Explore the Site
Here are 50 images chosen randomly from the 3033 found on this site. Click the image to be taken to the original post. A new list is created every 10 minutes.
This is the LRT bridge under construction as viewed from the east looking west. The ballpark facade would be at the left in this photo.
Click to enlarge
The Fifth Street side is pretty busy. There's a small street entrance to the B ramp, then ticket booths and an entrance gate, a rare exterior section not covered in limestone, the wooden screen covering the circulation ramps, the administration building, and finally (just out of view) the interface with Northstar. All of that sits behind the LRT action. How pedestrians will interact with this side of the park is a great mystery to me. You know that Metro Transit won't be letting them cross the tracks anywhere but at either end of the block...
The Northstar station at night
This is what I was working on while my photo was taken (click to see a VERY BIG version).
"Hey look! There we are!"
These openings will facilitate access to the catwalks which run throughout the canopy.
Chef stand and menu in the Carew atrium
Inspecting the delivery
Panels arriving on flatbed trailers in front of the Twins' dugout.
An escalator was going in the day I was there.
Yes, it's pretty tempting to just walk right in...
Skywalk over Seventh
An ice cream salad cone -- er, Walk-a-Taco
This is the main entry to the Pro Shop. The second entry, located just outside the turnstiles, is indicated by the arrow.
Reasonable (if not overly generous) leg room
That's Fifth Street (and a tattooed arm) in the foreground.
Scoreboard in profile against the skyline
This may look like just some guy (perhaps a spy) headed for the train. But it's actually the Northstar engineer!
Sure would be nice to cover that metal grid with more wooden louvers, eh?
Love the lighted, translucent panel
Photo by Tyler Wycoff
Here you can see the real beauty of the Seventh Street side, and get a solid sense of why the overall design really works. The building's purpose is clearly visible, there are numerous connections from inside to outside, scale is nicely mitigated, the stone is attractively used, materials are pleasantly mixed and truly complementary. It's just a winner in so many ways.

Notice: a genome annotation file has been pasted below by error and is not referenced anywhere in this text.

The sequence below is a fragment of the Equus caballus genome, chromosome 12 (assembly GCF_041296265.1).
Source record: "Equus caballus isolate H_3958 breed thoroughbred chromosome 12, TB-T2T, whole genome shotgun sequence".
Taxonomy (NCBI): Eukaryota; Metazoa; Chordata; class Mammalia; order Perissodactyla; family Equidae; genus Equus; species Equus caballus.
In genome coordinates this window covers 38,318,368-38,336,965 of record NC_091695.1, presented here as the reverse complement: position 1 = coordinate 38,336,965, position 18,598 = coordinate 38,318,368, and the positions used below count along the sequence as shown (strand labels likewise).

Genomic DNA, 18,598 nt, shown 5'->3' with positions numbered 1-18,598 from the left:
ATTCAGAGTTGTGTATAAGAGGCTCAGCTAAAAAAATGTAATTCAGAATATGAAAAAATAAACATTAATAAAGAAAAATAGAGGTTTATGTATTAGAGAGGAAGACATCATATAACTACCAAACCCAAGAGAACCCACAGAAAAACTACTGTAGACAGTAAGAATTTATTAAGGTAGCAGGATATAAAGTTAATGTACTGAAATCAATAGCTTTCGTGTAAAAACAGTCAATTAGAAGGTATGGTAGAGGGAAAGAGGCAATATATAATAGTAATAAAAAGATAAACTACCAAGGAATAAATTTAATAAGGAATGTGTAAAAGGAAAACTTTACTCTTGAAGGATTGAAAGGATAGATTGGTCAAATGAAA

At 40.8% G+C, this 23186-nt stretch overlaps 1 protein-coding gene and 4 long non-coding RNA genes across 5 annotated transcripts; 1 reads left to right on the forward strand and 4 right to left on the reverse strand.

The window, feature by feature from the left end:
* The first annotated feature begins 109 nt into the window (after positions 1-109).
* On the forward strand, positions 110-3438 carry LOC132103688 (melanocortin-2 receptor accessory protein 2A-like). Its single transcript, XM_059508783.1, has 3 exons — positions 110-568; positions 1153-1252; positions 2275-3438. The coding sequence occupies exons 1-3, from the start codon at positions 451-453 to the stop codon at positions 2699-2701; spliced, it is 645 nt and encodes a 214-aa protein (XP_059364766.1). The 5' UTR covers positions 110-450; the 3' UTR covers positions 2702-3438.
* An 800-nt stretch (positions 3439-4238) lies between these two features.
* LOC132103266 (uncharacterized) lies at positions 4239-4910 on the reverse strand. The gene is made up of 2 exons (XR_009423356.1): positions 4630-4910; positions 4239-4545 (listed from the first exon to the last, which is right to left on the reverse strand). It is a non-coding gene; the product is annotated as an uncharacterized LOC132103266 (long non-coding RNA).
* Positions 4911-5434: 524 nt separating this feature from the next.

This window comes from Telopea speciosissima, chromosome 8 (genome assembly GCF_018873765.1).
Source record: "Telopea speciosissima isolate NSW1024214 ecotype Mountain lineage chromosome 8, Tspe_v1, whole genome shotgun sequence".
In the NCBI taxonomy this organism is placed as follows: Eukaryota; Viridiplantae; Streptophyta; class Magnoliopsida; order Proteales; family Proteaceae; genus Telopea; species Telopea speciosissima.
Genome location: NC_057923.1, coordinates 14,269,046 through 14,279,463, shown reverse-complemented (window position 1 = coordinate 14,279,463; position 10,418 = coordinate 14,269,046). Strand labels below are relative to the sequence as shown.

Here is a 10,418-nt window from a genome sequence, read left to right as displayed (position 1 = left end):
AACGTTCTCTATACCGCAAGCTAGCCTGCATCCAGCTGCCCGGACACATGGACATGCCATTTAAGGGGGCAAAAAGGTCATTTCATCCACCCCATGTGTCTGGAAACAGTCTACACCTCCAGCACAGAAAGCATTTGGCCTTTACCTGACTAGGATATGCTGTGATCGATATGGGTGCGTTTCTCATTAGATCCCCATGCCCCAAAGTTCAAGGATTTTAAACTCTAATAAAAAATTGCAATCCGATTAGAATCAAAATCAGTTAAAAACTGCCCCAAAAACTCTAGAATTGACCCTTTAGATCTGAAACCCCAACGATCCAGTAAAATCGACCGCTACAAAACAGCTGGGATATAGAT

I have no idea what this is or does, but as gear goes, it's totally boss, man. (Attached to a railing just off of the Trap)
Original outfield configuration
7:32 PM Glare begins at about the left field foul pole.
A view into the park down Sixth Street from just beyond Hennepin. Note that one side of the street contains century-old, classic buildings -- structures which are likely to last another century or more. The other side, not so much. (Click the image to see what it looked like from exactly the same spot 97 years ago.)
Site of the proposed new Atlanta Braves ballpark. Look familiar?
Here is Seventh Street viewed from the west looking toward downtown. This will probably be the most pedestrian-friendly side (other than the plaza), but only if there is some psychological barrier between the people on foot and the people in their dangerously fast-moving automobiles.
2014 Twins ASG promo bat.
The old flour Gold Medal Flour Mill, located next to the new Guthrie theater (Source: RP)
4th inning in the nearly deserted Home Run Porch View Level in left.
Eleven flag poles
North Loop Deli
Usher Anna hands out Homer Hankies
Banners on the parking ramp are a great touch. They help manage scale and turn a lemon into lemonade. On my way there today I passed the WCCO building and remembered how the Twins schedule used to be painted in giant form on the side of that building (which is no longer visible). Wouldn't that be a great thing to resurrect on the side of that ramp? A giant Twins schedule. I always thought that was cool.
Two concepts here remain in the final design. First is the oddly-shaped pavilion in center. Second is the section just above the right field fence. In the current design this section will hang over the field by a few feet. The original doesn't do that, but you can see that the concept goes way back in the planning.